tsp salt (to taste)

Method:

  • Pre-heat your oven to 200 degrees celsius or gas 6.
  • Grease a cupcake tray with butter (you only need to do the number of cups you want to fill)
  • Put all ingredients in a blender and blend until you have a smooth batter.
  • Pour batter evenly into cupcake tray and bake at top of oven for 15-20 minutes, until batter has puffed up and is slightly brown. Leave to cool before eating.

The batter will keep in a covered container for up to 1 week in the fridge.

You can flavour the batter with herbs and spices if you wish. I make a plain batter and add flavourings at the time of cooking.

Leftovers (if there are any) can be stored in an airtight container and are best eaten within 24 hours, otherwise they go dry.

These never last long and your gluten eating friends and family will devour them.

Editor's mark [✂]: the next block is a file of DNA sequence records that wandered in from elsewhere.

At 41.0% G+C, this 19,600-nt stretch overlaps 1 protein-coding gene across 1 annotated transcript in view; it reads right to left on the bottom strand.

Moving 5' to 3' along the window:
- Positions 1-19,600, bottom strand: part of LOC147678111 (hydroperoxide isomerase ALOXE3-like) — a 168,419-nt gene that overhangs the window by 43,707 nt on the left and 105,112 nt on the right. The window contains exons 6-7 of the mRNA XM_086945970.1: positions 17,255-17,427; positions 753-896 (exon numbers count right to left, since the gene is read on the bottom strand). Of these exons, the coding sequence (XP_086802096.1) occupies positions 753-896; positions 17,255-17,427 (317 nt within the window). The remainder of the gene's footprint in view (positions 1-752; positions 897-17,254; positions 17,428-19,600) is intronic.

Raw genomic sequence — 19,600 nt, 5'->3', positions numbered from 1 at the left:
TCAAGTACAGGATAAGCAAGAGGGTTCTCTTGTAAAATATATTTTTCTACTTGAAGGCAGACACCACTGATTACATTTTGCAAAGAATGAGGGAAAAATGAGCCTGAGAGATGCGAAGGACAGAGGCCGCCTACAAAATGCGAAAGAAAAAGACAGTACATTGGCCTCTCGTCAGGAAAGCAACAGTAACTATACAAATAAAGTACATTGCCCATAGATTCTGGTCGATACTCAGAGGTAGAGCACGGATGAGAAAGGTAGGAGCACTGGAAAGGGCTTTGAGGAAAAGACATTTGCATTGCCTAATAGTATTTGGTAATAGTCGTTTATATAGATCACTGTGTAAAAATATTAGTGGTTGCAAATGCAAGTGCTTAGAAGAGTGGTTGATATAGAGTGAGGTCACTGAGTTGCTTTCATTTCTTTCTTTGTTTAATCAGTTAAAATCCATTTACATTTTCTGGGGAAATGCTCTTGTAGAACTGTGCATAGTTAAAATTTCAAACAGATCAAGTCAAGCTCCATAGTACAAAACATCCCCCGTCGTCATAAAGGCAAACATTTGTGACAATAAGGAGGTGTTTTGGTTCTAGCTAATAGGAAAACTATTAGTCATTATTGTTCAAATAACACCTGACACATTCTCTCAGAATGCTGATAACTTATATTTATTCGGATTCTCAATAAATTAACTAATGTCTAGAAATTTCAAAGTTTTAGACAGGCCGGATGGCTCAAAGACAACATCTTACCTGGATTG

The most difficult part of this recipe is cleaning the blender. It’s best to have one with components that can go in the dishwasher. And a top tip from my husband, who got fed up with me continually asking him to loosen the jug from the base:

Put the empty jug back on the blender, then turn the jug in the opposite direction to normal so as to loosen it slightly rather than tightening. Lift off and remove base with ease. Works every time.

Fibro-foodie settling into a new way of eating and

Positively living with fibromyalgia

Food Diary Week 2 – Monday, Tuesday, Wednesday, Thursday

In this series of posts Sally shares the first stages of her lifestyle change to a gluten-free, potato-free and low sugar diet, as one of the ways to manage her fibromyalgia symptoms.